Bangkok Post. The English-language newspaper in Thailand.
Baht—a unit of Thai currency.
Gulf of Thailand. An inlet of the South China Sea that borders Thailand, Cambodia, and Vietnam.
Chao Phraya. A major river in Thailand that runs through the middle of Bangkok.
Jonathan Taylor. Free-lance photographer in Bangkok who also runs photography sessions
for the public.
Educational Travel Center (ETC), Bangkok Office. Assistance for visitors.
BTS Skytrain. The Bangkok Mass Transit System called Skytrain is a rail-based, mass transit system.
Tuk Tuk. The onomatopoeic Thai name for an auto rickshaw, which is a multi-person vehicle based on a motorcycle. Bouncy and noisy, it’s a quick, cheap way to navigate Bangkok’s heavy traffic. Determine fare before boarding. Pronounced “took-took.” Thanatharee Rice Barge Cruise. A large, wooden craft available for sailing the Chao Phraya in grand style.
Where we stayed:
Sukhothai Hotel. One of Bangkok’s most luxurious hotels and a member of The Leading Hotels of the World. Stunning spa, pool area, and dining room with signature Thai service.
Erawan Shrine. A Hindu spirit house or shrine in downtown Bangkok, on a corner adjacent to the Grand Hyatt Erawan Bangkok Hotel.
Grand Palace. An historic 60-acre palace compound that includes government offices, the Emerald Buddha, and royal residences. One of the most popular tourist sites in Bangkok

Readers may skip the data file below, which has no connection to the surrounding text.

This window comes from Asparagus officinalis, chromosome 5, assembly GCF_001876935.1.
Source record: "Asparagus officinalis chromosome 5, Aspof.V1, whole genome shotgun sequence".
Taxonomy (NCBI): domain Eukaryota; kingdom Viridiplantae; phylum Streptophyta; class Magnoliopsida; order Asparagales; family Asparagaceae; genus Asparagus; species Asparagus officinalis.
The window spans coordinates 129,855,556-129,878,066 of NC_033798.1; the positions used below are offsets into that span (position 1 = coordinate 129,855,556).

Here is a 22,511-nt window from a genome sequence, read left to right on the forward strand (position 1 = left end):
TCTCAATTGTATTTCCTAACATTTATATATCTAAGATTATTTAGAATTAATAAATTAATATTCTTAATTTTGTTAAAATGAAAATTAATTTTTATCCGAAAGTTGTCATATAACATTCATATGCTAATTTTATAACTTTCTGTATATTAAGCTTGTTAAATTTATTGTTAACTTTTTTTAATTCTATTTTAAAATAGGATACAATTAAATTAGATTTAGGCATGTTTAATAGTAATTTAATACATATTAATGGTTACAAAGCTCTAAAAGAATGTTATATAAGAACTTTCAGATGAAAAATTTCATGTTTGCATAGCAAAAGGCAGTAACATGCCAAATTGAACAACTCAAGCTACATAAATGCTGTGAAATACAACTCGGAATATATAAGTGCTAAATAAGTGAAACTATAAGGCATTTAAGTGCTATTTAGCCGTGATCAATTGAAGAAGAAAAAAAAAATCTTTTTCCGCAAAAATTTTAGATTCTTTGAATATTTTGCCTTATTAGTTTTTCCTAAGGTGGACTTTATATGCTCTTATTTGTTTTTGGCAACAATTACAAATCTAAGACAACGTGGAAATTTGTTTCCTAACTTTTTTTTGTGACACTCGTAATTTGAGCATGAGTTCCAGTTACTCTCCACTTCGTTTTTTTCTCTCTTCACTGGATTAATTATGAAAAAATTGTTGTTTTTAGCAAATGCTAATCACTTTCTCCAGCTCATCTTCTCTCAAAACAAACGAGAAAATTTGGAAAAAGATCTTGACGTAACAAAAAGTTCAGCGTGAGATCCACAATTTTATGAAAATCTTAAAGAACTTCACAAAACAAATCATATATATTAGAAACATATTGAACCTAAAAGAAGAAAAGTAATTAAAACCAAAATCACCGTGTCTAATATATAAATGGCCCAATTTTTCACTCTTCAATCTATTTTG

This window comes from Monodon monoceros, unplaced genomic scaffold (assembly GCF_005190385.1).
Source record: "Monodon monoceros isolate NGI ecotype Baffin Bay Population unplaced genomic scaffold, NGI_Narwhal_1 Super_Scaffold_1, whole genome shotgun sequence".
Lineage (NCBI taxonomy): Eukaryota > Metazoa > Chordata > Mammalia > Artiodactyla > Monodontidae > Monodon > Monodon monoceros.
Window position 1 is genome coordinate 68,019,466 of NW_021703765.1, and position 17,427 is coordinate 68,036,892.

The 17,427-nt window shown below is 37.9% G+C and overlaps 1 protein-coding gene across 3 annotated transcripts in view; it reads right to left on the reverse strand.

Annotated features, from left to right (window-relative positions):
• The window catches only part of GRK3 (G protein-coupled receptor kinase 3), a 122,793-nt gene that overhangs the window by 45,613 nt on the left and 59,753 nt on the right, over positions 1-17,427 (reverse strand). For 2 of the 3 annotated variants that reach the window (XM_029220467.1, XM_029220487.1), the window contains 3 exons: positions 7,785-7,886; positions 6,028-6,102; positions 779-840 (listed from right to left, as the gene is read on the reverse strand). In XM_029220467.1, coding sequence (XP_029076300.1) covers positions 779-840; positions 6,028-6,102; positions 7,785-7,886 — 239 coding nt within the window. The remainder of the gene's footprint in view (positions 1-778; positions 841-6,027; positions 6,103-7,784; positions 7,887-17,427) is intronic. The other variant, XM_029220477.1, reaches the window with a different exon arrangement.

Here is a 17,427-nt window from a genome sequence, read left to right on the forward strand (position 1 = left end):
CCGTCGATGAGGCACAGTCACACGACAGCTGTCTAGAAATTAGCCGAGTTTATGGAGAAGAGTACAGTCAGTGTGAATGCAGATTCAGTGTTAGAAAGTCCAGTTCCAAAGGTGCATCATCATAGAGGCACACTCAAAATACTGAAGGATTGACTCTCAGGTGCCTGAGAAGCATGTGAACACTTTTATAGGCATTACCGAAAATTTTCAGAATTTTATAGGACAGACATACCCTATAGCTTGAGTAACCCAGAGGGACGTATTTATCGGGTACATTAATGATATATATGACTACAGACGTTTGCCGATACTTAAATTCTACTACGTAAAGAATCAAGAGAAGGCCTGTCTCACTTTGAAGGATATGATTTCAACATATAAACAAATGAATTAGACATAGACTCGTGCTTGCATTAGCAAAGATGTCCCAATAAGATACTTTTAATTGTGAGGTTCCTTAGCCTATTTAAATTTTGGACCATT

Wat Phra Kaew (The Temple of the Emerald Buddha). A temple in the Grand Palace compound.
Emerald Buddha. A 30-inch tall jade or jasper statue considered the most sacred statue in Thailand.
Pak Klong Tarad (Pak Khlong Tarad). A large market area on the Chao Praya river that includes the famous, busy, and colorful, 24-hour flower market.
Klong (Khlong, Shlong). A canal or a small river.
Chinatown. A district of Bangkok populated by Chinese merchants since the 18C founding of Bangkok.
Yoawarat Road. Part of Bangkok’s Chinatown and a section of town known for its food markets and stalls. Especially good for inexpensive but terrific dinners–don’t hesitate to order from outdoor stalls or carts.
Siam Center. One of the shopping malls in Bangkok’s Pathum Wan district.
Siam Paragon. One of the largest, most upscale shopping malls in Bangkok’s Pathum Wan district.
Mahchai Town. A market town outside Bangkok
Tarad Rom Hoop market. An extensive food market outside of Bangkok that is, incredibly, bisected by a train that runs right through the heart of the market (and over the wares) eight times a day. It also accounts for one of the most-watched videos on YouTube.
Wat Pho (or Wat Phra Chetuphon). The Temple of the Reclining Buddha, in the Phra Nakhon district, is the largest and oldest Buddhist temple in Bangkok.
Wat Arun. “The Temple of the Dawn” is a Bangkok landmark on the west bank of the Chao Phraya river.
Lebua State Tower Hotel. An all-suite hotel on Silom Road with an outdoor, roof-top restaurant, Sirocco, on the 65th floor offering a spectacular view of Bangkok.
Bed Supperclub. An upscale restaurant, stage, gallery and nightclub in which patrons lounge on bed-like platforms while being served by waitresses wearing tiny uniforms vaguely reminiscent of Jane Fonda in “Barbarella.”
Kai-jo Brothers. A wild and crazy Thai reggae band with an insistent beat.
Joe Louis Theater. Bangkok’s traditional, Thai puppet theater.